Helophorus brevipalpis Bedel, 1881
Generally common and usually abundant throughout Europe from the Mediterranean to the Arctic circle in Scandinavia and east through the Caucasus, Israel, Iran and western Asia; it is generally the most common member of the family and occurs throughout the UK including all the islands north to Orkney and Shetland. A single record, including only females, from Utah represents the only confirmed occurrence in the United States; in Spain some spring-dispersing females have been found to be the result of parthenogenetic reproduction. Adults occur year-round in most wetland situations including brackish water pools and salt marshes, and may occasionally be found on the seashore under seaweed; they typically prefer stagnant and well-vegetated, still or slow-moving water and will frequently be found in temporary pools in woodlands etc. They become active early in the year and are soon abundant among marginal vegetation etc., at this time they are sexually mature and will have mated the previous season, oviposition begins early in spring when a proportion of the females will lay eggs local to their overwintering sites but most will disperse by evening or night-time flight to find new habitats, these dispersing females have been found to contain larger oocytes and obviously contribute to the species success in colonizing new areas, at this time they will often be found remote from suitable habitats and may occur in numbers at light traps. Eggs are laid in a silken cocoon constructed by the female on marginal silt or among vegetation, in the present species this consists of an egg-chamber with a concave and leaf-like mast which may act as a plastron during temporary flooding. Larvae emerge within a week or so and are terrestrial, living among marginal soil etc. and feeding upon small organisms; they develop rapidly, passing through 3 instars and becoming fully grown within 2 to 3 weeks, they then burrow into soft marginal substrate to pupate and adults eclose within 2 weeks. New generation adults may emerge or remain in the soil for a few weeks but from June or July they become abundant and disperse to new areas in numbers and at this second dispersal they may occur just about anywhere, they are attracted to light and polarized surfaces (i.e. water) and so commonly alight on vehicles etc. Newly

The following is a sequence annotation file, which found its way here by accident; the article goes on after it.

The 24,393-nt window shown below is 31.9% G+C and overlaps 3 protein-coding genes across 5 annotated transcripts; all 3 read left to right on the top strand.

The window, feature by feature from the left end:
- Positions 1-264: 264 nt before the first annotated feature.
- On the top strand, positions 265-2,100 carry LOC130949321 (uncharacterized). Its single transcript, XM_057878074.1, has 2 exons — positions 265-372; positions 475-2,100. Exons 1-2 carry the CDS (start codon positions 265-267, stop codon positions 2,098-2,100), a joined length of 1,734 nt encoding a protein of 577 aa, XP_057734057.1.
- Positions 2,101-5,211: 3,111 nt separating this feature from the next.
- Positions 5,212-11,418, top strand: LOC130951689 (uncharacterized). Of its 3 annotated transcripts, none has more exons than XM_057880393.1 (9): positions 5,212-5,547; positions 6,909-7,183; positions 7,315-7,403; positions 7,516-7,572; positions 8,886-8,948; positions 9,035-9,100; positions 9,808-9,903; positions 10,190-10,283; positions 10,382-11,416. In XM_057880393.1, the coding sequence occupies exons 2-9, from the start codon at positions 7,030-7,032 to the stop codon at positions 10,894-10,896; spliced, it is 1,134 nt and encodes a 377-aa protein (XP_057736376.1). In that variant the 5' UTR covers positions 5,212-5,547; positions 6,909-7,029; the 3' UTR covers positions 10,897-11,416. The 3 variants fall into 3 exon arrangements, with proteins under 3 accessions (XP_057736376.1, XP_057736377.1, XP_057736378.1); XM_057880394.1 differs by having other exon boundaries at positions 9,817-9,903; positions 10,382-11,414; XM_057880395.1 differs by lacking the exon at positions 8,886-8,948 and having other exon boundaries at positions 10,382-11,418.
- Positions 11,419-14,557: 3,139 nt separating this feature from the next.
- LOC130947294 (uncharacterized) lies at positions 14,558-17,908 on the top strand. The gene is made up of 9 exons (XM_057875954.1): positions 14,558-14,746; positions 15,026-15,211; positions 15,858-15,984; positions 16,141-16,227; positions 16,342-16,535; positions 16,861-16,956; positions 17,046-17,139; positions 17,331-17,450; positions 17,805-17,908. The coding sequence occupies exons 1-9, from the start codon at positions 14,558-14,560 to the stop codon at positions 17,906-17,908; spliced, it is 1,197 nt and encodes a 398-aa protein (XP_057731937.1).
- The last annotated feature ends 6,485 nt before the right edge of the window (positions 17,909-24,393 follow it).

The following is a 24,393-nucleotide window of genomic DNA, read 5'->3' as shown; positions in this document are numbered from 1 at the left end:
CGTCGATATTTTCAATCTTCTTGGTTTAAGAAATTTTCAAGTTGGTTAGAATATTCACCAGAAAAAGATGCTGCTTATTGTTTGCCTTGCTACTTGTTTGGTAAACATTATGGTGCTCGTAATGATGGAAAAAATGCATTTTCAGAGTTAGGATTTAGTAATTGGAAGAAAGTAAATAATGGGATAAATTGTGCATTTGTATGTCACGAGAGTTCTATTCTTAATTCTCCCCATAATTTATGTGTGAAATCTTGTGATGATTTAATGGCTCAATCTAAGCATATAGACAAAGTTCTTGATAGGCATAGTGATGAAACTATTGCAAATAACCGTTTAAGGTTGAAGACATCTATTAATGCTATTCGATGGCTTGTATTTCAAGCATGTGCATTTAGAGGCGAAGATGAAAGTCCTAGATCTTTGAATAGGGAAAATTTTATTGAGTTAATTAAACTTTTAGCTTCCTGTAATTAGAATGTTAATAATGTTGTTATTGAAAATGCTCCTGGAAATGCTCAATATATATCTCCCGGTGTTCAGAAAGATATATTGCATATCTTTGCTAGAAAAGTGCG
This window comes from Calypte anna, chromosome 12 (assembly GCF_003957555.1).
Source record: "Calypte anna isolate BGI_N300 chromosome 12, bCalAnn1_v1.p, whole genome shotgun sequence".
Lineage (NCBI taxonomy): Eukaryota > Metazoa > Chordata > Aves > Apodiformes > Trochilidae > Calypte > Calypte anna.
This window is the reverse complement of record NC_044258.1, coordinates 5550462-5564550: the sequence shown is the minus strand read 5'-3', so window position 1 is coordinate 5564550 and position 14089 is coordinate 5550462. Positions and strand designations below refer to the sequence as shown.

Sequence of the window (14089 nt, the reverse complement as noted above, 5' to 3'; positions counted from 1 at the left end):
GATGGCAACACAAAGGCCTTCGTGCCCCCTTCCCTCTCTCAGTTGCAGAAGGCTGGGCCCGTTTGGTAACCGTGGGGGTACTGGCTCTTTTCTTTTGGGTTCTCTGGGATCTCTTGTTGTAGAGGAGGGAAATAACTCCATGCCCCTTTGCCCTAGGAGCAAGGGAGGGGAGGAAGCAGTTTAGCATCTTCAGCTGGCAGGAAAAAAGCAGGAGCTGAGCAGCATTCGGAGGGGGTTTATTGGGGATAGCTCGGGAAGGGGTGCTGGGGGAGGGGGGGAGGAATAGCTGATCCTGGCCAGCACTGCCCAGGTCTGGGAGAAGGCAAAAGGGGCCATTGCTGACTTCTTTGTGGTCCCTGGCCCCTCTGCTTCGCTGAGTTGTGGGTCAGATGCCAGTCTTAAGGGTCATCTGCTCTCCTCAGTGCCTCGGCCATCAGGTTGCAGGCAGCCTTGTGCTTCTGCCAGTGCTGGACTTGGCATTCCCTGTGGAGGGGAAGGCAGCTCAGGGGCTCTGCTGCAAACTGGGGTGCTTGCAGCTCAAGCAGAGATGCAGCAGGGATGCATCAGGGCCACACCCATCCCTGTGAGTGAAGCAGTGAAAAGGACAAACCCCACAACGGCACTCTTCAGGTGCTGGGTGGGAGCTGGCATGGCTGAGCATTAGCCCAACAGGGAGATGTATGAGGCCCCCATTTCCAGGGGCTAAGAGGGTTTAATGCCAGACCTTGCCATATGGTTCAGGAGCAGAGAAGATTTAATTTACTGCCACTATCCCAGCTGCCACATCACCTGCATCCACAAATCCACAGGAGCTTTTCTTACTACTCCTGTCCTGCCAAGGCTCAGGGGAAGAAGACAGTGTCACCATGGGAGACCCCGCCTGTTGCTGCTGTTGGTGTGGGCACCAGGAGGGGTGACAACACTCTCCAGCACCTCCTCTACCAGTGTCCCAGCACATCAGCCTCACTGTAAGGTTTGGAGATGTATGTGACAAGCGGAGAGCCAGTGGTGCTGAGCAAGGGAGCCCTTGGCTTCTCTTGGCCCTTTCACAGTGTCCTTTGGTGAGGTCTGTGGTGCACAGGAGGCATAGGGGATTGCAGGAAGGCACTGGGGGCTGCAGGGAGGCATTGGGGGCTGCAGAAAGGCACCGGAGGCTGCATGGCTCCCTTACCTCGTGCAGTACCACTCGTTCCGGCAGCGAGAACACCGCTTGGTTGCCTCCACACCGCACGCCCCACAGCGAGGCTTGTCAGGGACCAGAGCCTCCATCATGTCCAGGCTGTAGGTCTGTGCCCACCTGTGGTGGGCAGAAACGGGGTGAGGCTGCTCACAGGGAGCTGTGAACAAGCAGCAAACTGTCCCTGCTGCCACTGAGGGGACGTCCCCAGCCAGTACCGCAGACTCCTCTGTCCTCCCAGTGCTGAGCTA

eclosed adults are sexually immature and remain so until October or November when mating begins, depending upon conditions some will remain active and produce eggs through the winter but the majority will overwinter among litter or tussocks etc. near marginal situations and oviposit in the spring. As well as being our most common water beetle this is also relatively straightforward to identify; the elytra lack a scutellary striole, the terminal segment of the maxillary palpi is symmetrical and the lateral margins of the pronotum are evenly and gently curved or only weakly sinuate from the middle to the posterior angles.
2.0-4.1mm very typical of the family and readily identified as above but the general appearance is widely variable as very dark as well as very pale specimens occur, generally the forebody is dark metallic and the elytra sandy-brown with various oblique darker markings, especially an inverted V-shaped mark at the apical third. The granulate pronotal surface is dark with a brilliant red, purple or green lustre and usually contrasting with the bright golden longitudinal grooves. Similar to the mostly western and northern species, H. avernicus Mulsant, 1846, but with distinctly elongate terminal maxillary palpomere, evenly curved pronotal margin and all elytral interstices similarly convex.